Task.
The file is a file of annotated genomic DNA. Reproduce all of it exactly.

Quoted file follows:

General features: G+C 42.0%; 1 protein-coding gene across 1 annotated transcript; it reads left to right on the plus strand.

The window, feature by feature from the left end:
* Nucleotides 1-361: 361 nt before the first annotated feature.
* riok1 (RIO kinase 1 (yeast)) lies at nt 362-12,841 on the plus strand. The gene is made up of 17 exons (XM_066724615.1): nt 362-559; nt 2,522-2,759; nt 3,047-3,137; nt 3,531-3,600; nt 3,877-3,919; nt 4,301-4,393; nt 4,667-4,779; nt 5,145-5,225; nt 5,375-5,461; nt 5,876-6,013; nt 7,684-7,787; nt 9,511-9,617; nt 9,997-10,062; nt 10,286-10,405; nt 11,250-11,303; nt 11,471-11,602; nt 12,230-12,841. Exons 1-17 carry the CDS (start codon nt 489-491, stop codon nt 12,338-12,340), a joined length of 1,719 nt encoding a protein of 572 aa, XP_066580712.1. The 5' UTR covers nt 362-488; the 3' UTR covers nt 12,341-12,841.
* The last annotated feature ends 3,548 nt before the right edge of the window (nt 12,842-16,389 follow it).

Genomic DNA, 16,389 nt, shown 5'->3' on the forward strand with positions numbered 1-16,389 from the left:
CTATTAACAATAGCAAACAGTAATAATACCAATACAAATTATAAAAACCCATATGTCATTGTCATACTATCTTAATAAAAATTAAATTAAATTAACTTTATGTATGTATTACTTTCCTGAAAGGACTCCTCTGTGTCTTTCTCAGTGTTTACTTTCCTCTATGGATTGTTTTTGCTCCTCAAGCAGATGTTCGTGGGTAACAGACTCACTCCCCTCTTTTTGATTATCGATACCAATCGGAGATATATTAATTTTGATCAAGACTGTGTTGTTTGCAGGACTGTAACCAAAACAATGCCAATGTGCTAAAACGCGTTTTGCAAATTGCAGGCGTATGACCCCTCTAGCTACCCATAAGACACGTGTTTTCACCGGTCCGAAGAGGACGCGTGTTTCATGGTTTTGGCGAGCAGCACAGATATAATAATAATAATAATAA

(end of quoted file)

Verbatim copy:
General features: G+C 42.0%; 1 protein-coding gene across 1 annotated transcript; it reads left to right on the plus strand.

The window, feature by feature from the left end:
* Nucleotides 1-361: 361 nt before the first annotated feature.
* riok1 (RIO kinase 1 (yeast)) lies at nt 362-12,841 on the plus strand. The gene is made up of 17 exons (XM_066724615.1): nt 362-559; nt 2,522-2,759; nt 3,047-3,137; nt 3,531-3,600; nt 3,877-3,919; nt 4,301-4,393; nt 4,667-4,779; nt 5,145-5,225; nt 5,375-5,461; nt 5,876-6,013; nt 7,684-7,787; nt 9,511-9,617; nt 9,997-10,062; nt 10,286-10,405; nt 11,250-11,303; nt 11,471-11,602; nt 12,230-12,841. Exons 1-17 carry the CDS (start codon nt 489-491, stop codon nt 12,338-12,340), a joined length of 1,719 nt encoding a protein of 572 aa, XP_066580712.1. The 5' UTR covers nt 362-488; the 3' UTR covers nt 12,341-12,841.
* The last annotated feature ends 3,548 nt before the right edge of the window (nt 12,842-16,389 follow it).

Genomic DNA, 16,389 nt, shown 5'->3' on the forward strand with positions numbered 1-16,389 from the left:
CTATTAACAATAGCAAACAGTAATAATACCAATACAAATTATAAAAACCCATATGTCATTGTCATACTATCTTAATAAAAATTAAATTAAATTAACTTTATGTATGTATTACTTTCCTGAAAGGACTCCTCTGTGTCTTTCTCAGTGTTTACTTTCCTCTATGGATTGTTTTTGCTCCTCAAGCAGATGTTCGTGGGTAACAGACTCACTCCCCTCTTTTTGATTATCGATACCAATCGGAGATATATTAATTTTGATCAAGACTGTGTTGTTTGCAGGACTGTAACCAAAACAATGCCAATGTGCTAAAACGCGTTTTGCAAATTGCAGGCGTATGACCCCTCTAGCTACCCATAAGACACGTGTTTTCACCGGTCCGAAGAGGACGCGTGTTTCATGGTTTTGGCGAGCAGCACAGATATAATAATAATAATAATAA